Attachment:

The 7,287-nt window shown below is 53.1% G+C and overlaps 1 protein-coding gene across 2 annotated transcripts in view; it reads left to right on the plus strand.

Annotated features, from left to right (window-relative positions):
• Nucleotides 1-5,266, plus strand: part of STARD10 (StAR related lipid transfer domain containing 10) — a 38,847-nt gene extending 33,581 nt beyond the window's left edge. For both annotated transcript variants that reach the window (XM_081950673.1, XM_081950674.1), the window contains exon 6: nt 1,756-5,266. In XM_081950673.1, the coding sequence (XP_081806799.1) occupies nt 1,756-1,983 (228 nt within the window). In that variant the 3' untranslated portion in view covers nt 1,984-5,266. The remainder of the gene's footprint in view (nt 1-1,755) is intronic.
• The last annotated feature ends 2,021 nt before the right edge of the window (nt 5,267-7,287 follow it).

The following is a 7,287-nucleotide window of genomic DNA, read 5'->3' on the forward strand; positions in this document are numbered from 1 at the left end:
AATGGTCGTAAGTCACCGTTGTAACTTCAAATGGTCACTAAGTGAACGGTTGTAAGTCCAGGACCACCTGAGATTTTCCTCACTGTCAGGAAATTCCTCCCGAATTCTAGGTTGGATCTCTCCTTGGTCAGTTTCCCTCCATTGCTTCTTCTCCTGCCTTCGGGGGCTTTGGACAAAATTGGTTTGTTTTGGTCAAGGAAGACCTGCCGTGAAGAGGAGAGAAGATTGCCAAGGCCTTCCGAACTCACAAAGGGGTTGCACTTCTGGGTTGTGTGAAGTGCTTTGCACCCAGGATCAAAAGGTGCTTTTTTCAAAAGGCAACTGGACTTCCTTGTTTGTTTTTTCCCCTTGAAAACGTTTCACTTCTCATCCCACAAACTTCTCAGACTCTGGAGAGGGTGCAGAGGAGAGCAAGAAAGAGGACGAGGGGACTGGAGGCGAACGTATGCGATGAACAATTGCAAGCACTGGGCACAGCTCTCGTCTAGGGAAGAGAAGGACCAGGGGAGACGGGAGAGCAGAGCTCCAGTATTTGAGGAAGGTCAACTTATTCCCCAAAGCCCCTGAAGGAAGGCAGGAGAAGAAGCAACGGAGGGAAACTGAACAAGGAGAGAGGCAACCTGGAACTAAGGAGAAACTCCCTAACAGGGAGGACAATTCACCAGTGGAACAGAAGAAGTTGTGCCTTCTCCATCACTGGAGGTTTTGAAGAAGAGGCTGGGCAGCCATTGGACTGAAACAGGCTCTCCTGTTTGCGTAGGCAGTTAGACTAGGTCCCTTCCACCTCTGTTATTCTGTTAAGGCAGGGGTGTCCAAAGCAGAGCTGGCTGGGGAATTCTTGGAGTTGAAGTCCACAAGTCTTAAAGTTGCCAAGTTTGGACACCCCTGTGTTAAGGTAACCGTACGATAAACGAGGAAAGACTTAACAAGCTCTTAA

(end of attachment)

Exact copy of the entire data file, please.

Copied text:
The 7,287-nt window shown below is 53.1% G+C and overlaps 1 protein-coding gene across 2 annotated transcripts in view; it reads left to right on the plus strand.

Annotated features, from left to right (window-relative positions):
• Nucleotides 1-5,266, plus strand: part of STARD10 (StAR related lipid transfer domain containing 10) — a 38,847-nt gene extending 33,581 nt beyond the window's left edge. For both annotated transcript variants that reach the window (XM_081950673.1, XM_081950674.1), the window contains exon 6: nt 1,756-5,266. In XM_081950673.1, the coding sequence (XP_081806799.1) occupies nt 1,756-1,983 (228 nt within the window). In that variant the 3' untranslated portion in view covers nt 1,984-5,266. The remainder of the gene's footprint in view (nt 1-1,755) is intronic.
• The last annotated feature ends 2,021 nt before the right edge of the window (nt 5,267-7,287 follow it).

The following is a 7,287-nucleotide window of genomic DNA, read 5'->3' on the forward strand; positions in this document are numbered from 1 at the left end:
AATGGTCGTAAGTCACCGTTGTAACTTCAAATGGTCACTAAGTGAACGGTTGTAAGTCCAGGACCACCTGAGATTTTCCTCACTGTCAGGAAATTCCTCCCGAATTCTAGGTTGGATCTCTCCTTGGTCAGTTTCCCTCCATTGCTTCTTCTCCTGCCTTCGGGGGCTTTGGACAAAATTGGTTTGTTTTGGTCAAGGAAGACCTGCCGTGAAGAGGAGAGAAGATTGCCAAGGCCTTCCGAACTCACAAAGGGGTTGCACTTCTGGGTTGTGTGAAGTGCTTTGCACCCAGGATCAAAAGGTGCTTTTTTCAAAAGGCAACTGGACTTCCTTGTTTGTTTTTTCCCCTTGAAAACGTTTCACTTCTCATCCCACAAACTTCTCAGACTCTGGAGAGGGTGCAGAGGAGAGCAAGAAAGAGGACGAGGGGACTGGAGGCGAACGTATGCGATGAACAATTGCAAGCACTGGGCACAGCTCTCGTCTAGGGAAGAGAAGGACCAGGGGAGACGGGAGAGCAGAGCTCCAGTATTTGAGGAAGGTCAACTTATTCCCCAAAGCCCCTGAAGGAAGGCAGGAGAAGAAGCAACGGAGGGAAACTGAACAAGGAGAGAGGCAACCTGGAACTAAGGAGAAACTCCCTAACAGGGAGGACAATTCACCAGTGGAACAGAAGAAGTTGTGCCTTCTCCATCACTGGAGGTTTTGAAGAAGAGGCTGGGCAGCCATTGGACTGAAACAGGCTCTCCTGTTTGCGTAGGCAGTTAGACTAGGTCCCTTCCACCTCTGTTATTCTGTTAAGGCAGGGGTGTCCAAAGCAGAGCTGGCTGGGGAATTCTTGGAGTTGAAGTCCACAAGTCTTAAAGTTGCCAAGTTTGGACACCCCTGTGTTAAGGTAACCGTACGATAAACGAGGAAAGACTTAACAAGCTCTTAA